In Atlante immemorabile. Virgilio Sieni a Palazzo Strozzi (Firenze, 12 aprile 2014), Stefano Tomassini addresses the epiphany of gesture evoked by Warburg’s concept of Pathosformel. Tomassini reflects upon what it is to reside in space using the Mnemosyne model of the ‘Atlas form’ and bases his observations on experiments in dance that Virgilio Sieni has worked on for a number of years, in particular the choreography for Corpus Deposizioni e Visitazioni performed within the monumental exhibition Pontormo and Rosso Fiorentino. Diverging Paths of Mannerism at Palazzo Strozzi in Florence.
It is instead lyric opera, specifically the theatre of Federico Tiezzi, which Biagio Scuderi’s Per un’estetica dell’intervallo. Echi warburghiani nella regia lirica di Federico Tiezzi explores through Warburg’s concepts; Tiezzi’s Norma (1991) is offered by Scuderi as an example of a liminal work between theatre and the visual arts.
With Horror on Stage in the Dutch Republic. Re-thinking a Tableau Vivant from Joost van den Vondel’s Gysbreght van Aemstel (1637) through Aby Warburg’s Pathosformeln and Denkraum, Tim Vergeer rethinks the function of the tableau vivant in the context of one of the most important works of the celebrated seventeenth century Dutch poet and dramaturge Joost van den Vondel, associating what Warburg called Denkraum, with catharsis.
An interesting perspective on how the recent renewal of interest in Warburg’s work has influenced proponents of experimental theatre in Italy, is provided by two contributions relative to the work of the theatre groups ErosAntEros (Ravenna) and Anagoor (Castelfranco Veneto). In both instances, the experience of theatre is told directly by its progatonists: in Itinerari scenici e compositivi attraverso la Ninfa e l’Atlante di Warburg. Esperienze di ricerca del gruppo ErosAntEros, Agata Tomsic writes from the perspective of practice about the influence of Warburg’s hermeneutic model, and its evolution as a “compositional method,” on performances from Ninfa Mane! to the more recent Like Fireflies.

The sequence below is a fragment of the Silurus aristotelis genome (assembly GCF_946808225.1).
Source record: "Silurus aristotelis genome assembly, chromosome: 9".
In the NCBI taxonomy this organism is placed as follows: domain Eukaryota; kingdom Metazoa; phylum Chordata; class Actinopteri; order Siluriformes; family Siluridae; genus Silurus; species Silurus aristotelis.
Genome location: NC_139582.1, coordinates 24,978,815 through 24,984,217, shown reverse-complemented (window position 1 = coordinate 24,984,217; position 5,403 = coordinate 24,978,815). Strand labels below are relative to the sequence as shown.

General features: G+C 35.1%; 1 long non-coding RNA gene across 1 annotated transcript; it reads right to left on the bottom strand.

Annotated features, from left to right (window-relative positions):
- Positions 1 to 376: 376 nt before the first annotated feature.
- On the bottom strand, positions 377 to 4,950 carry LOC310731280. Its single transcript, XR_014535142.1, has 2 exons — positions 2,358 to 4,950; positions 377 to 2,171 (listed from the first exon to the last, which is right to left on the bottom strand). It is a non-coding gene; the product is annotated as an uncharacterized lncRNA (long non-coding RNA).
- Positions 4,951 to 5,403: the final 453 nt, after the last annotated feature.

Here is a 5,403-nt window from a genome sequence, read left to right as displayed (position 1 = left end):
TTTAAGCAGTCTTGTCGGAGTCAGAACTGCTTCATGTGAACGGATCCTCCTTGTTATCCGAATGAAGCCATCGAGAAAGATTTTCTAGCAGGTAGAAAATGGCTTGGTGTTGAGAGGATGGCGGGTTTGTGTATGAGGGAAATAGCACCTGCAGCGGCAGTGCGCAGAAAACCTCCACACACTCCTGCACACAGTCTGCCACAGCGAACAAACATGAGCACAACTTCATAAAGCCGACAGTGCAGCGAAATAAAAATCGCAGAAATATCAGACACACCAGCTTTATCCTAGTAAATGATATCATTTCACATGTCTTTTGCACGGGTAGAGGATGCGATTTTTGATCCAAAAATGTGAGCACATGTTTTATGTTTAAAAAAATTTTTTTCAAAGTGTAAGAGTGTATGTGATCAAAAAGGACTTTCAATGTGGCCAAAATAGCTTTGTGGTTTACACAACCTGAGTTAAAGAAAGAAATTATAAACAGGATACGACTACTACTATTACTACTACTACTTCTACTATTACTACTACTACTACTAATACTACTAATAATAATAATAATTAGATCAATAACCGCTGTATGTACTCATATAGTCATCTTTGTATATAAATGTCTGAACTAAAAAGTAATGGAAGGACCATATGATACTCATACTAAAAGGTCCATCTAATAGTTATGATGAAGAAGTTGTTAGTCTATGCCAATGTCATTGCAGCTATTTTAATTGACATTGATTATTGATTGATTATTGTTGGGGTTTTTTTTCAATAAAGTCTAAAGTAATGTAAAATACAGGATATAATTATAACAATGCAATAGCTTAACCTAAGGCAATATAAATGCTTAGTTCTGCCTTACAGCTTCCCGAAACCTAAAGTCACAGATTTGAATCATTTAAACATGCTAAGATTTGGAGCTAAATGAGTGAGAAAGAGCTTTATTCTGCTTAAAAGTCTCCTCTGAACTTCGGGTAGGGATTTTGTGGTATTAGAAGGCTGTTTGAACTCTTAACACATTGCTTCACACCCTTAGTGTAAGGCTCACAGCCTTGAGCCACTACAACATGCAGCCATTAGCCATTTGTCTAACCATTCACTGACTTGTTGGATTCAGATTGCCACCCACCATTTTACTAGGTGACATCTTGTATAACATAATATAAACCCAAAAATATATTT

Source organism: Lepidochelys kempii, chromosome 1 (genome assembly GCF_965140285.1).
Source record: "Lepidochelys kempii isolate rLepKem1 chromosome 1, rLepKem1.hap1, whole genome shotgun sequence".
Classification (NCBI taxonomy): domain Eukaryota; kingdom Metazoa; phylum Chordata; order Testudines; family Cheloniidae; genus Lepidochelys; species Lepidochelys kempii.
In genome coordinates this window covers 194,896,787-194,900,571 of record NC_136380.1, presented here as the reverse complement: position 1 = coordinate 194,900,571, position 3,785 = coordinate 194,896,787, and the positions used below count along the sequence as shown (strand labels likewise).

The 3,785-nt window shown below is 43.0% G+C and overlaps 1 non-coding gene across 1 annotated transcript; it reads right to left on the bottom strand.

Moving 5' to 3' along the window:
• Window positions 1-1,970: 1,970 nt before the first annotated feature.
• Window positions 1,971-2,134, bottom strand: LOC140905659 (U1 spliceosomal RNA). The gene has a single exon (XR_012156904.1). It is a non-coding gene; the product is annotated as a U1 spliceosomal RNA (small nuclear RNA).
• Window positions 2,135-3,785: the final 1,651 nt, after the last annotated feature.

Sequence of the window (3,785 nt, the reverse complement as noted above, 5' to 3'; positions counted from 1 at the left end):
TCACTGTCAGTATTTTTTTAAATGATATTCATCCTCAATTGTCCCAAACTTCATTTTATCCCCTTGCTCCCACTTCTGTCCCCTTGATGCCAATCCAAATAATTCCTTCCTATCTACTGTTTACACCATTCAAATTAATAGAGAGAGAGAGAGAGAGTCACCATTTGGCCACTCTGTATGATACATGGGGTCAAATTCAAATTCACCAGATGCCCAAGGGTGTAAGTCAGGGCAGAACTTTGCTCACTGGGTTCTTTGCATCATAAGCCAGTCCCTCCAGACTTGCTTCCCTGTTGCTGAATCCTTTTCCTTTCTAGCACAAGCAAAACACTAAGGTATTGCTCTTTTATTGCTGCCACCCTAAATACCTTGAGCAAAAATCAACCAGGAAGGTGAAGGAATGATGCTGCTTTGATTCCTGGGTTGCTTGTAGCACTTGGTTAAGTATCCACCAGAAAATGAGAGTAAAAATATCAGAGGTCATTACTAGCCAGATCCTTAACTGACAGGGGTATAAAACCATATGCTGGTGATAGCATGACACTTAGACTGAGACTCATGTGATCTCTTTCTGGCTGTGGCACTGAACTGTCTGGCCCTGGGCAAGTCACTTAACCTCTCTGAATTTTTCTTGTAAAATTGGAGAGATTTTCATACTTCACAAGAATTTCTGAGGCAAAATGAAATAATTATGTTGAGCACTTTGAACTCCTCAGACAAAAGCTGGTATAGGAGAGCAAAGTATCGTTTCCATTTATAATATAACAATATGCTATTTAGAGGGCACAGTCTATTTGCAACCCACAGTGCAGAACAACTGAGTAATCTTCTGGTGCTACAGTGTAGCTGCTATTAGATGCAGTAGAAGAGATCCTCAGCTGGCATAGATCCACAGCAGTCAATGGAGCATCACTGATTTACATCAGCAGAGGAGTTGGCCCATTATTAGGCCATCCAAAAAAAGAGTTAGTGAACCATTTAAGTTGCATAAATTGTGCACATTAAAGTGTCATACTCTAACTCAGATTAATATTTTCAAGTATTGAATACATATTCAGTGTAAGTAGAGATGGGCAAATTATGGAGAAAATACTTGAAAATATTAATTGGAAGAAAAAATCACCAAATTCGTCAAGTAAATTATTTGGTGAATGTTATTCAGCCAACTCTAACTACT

In an interview conducted by Lisa Gasparotto, Simone Derai -- co-founder of Anagoor-- recounts the experience of Anagoor: La lingua di Atlante. Abbecedario del Teatro di Anagoor is a glossary or primer of basic concepts in which themes from Warburg’s oeuvre and thought – in particular the methodologically central Nachleben or afterlife – are connected to particular Anagoor productions, from Palazzo Atlante to Fortuna, from Tempesta and Lingua Imperii to Virgilio brucia.
Cover Image: From credit roll to Goshka Macuga's Preparatory Notes for a Chicago Comedy, video documentation of live Berlin Performance with animation by Jessica Harrington.